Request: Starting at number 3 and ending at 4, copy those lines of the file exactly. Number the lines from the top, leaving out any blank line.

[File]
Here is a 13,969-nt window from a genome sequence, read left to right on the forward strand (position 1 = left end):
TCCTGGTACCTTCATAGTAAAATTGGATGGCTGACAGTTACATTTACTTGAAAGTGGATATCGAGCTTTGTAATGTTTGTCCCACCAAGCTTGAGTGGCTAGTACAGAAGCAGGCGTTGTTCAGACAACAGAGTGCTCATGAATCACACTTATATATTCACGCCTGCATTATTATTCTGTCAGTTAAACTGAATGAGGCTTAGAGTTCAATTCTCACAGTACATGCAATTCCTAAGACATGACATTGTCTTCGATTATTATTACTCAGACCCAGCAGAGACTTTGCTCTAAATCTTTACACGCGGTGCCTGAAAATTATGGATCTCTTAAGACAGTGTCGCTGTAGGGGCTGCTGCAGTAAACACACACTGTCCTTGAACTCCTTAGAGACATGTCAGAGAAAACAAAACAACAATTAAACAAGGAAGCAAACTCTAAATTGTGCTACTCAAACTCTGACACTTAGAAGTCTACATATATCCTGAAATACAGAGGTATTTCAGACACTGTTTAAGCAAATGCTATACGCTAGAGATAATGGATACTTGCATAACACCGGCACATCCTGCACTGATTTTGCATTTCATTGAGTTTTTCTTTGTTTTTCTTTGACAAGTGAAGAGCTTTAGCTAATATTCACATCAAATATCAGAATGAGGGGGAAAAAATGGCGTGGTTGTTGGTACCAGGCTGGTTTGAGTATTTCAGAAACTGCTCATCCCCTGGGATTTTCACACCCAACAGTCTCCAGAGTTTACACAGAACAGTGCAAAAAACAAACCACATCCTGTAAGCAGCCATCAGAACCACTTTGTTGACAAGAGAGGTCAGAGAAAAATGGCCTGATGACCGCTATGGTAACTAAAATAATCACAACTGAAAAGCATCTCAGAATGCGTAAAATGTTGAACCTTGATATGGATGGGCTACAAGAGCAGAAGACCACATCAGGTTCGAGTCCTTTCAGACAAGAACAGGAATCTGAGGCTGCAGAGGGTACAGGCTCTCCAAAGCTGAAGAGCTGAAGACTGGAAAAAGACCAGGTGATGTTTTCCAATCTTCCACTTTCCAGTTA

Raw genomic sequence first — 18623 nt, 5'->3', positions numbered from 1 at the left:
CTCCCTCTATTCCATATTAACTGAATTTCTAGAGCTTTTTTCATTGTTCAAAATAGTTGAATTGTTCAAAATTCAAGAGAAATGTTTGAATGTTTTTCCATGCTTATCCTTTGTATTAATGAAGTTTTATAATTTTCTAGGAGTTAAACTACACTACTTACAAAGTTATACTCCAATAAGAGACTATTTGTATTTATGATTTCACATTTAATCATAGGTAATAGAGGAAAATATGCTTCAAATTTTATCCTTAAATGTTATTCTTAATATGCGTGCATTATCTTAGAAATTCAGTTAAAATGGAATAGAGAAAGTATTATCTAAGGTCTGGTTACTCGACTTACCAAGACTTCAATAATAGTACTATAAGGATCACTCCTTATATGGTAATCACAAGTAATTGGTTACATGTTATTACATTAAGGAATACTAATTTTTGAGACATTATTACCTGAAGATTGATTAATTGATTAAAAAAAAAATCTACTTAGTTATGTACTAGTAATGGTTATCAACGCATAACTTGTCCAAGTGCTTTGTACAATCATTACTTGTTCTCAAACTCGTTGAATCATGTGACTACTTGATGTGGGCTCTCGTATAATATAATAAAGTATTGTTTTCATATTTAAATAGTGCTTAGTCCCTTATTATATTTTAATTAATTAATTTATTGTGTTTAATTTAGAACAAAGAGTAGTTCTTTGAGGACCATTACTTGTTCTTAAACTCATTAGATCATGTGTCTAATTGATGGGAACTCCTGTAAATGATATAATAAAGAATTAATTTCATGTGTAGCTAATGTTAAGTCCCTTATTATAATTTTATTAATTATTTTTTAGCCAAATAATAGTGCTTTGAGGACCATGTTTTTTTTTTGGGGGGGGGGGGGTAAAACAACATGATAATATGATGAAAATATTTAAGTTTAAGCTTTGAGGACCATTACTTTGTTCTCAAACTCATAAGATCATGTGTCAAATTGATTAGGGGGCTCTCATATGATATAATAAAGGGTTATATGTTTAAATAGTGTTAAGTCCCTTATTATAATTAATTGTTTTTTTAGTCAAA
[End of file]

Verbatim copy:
Raw genomic sequence first — 18623 nt, 5'->3', positions numbered from 1 at the left:
CTCCCTCTATTCCATATTAACTGAATTTCTAGAGCTTTTTTCATTGTTCAAAATAGTTGAATTGTTCAAAATTCAAGAGAAATGTTTGAATGTTTTTCCATGCTTATCCTTTGTATTAATGAAGTTTTATAATTTTCTAGGAGTTAAACTACACTACTTACAAAGTTATACTCCAATAAGAGACTATTTGTATTTATGATTTCACATTTAATCATAGGTAATAGAGGAAAATATGCTTCAAATTTTATCCTTAAATGTTATTCTTAATATGCGTGCATTATCTTAGAAATTCAGTTAAAATGGAATAGAGAAAGTATTATCTAAGGTCTGGTTACTCGACTTACCAAGACTTCAATAATAGTACTATAAGGATCACTCCTTATATGGTAATCACAAGTAATTGGTTACATGTTATTACATTAAGGAATACTAATTTTTGAGACATTATTACCTGAAGATTGATTAATTGATTAAAAAAAAAATCTACTTAGTTATGTACTAGTAATGGTTATCAACGCATAACTTGTCCAAGTGCTTTGTACAATCATTACTTGTTCTCAAACTCGTTGAATCATGTGACTACTTGATGTGGGCTCTCGTATAATATAATAAAGTATTGTTTTCATATTTAAATAGTGCTTAGTCCCTTATTATATTTTAATTAATTAATTTATTGTGTTTAATTTAGAACAAAGAGTAGTTCTTTGAGGACCATTACTTGTTCTTAAACTCATTAGATCATGTGTCTAATTGATGGGAACTCCTGTAAATGATATAATAAAGAATTAATTTCATGTGTAGCTAATGTTAAGTCCCTTATTATAATTTTATTAATTATTTTTTAGCCAAATAATAGTGCTTTGAGGACCATGTTTTTTTTTTGGGGGGGGGGGGGTAAAACAACATGATAATATGATGAAAATATTTAAGTTTAAGCTTTGAGGACCATTACTTTGTTCTCAAACTCATAAGATCATGTGTCAAATTGATTAGGGGGCTCTCATATGATATAATAAAGGGTTATATGTTTAAATAGTGTTAAGTCCCTTATTATAATTAATTGTTTTTTTAGTCAAA